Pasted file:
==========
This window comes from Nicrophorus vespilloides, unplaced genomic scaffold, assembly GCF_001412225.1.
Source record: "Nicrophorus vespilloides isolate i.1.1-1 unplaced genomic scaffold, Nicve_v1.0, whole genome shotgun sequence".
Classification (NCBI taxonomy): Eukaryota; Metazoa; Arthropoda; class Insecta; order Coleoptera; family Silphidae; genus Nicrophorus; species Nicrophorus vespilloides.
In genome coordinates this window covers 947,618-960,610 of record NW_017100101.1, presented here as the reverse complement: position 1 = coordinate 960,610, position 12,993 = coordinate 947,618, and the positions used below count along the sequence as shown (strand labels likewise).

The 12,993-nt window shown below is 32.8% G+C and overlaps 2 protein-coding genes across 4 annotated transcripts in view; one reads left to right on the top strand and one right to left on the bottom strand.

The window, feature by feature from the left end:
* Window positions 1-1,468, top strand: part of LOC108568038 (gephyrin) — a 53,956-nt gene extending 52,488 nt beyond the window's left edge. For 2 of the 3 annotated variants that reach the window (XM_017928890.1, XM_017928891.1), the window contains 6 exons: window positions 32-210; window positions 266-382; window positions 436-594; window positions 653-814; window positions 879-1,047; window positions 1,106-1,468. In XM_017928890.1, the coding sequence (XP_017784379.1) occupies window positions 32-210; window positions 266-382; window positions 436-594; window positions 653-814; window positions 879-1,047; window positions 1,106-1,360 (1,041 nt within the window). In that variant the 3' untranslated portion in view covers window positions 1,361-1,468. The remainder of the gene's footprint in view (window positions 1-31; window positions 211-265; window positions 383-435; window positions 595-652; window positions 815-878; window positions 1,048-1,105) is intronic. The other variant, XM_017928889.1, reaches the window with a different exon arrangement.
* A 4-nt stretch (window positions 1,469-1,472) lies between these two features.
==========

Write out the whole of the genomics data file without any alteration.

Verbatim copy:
This window comes from Nicrophorus vespilloides, unplaced genomic scaffold, assembly GCF_001412225.1.
Source record: "Nicrophorus vespilloides isolate i.1.1-1 unplaced genomic scaffold, Nicve_v1.0, whole genome shotgun sequence".
Classification (NCBI taxonomy): Eukaryota; Metazoa; Arthropoda; class Insecta; order Coleoptera; family Silphidae; genus Nicrophorus; species Nicrophorus vespilloides.
In genome coordinates this window covers 947,618-960,610 of record NW_017100101.1, presented here as the reverse complement: position 1 = coordinate 960,610, position 12,993 = coordinate 947,618, and the positions used below count along the sequence as shown (strand labels likewise).

The 12,993-nt window shown below is 32.8% G+C and overlaps 2 protein-coding genes across 4 annotated transcripts in view; one reads left to right on the top strand and one right to left on the bottom strand.

The window, feature by feature from the left end:
* Window positions 1-1,468, top strand: part of LOC108568038 (gephyrin) — a 53,956-nt gene extending 52,488 nt beyond the window's left edge. For 2 of the 3 annotated variants that reach the window (XM_017928890.1, XM_017928891.1), the window contains 6 exons: window positions 32-210; window positions 266-382; window positions 436-594; window positions 653-814; window positions 879-1,047; window positions 1,106-1,468. In XM_017928890.1, the coding sequence (XP_017784379.1) occupies window positions 32-210; window positions 266-382; window positions 436-594; window positions 653-814; window positions 879-1,047; window positions 1,106-1,360 (1,041 nt within the window). In that variant the 3' untranslated portion in view covers window positions 1,361-1,468. The remainder of the gene's footprint in view (window positions 1-31; window positions 211-265; window positions 383-435; window positions 595-652; window positions 815-878; window positions 1,048-1,105) is intronic. The other variant, XM_017928889.1, reaches the window with a different exon arrangement.
* A 4-nt stretch (window positions 1,469-1,472) lies between these two features.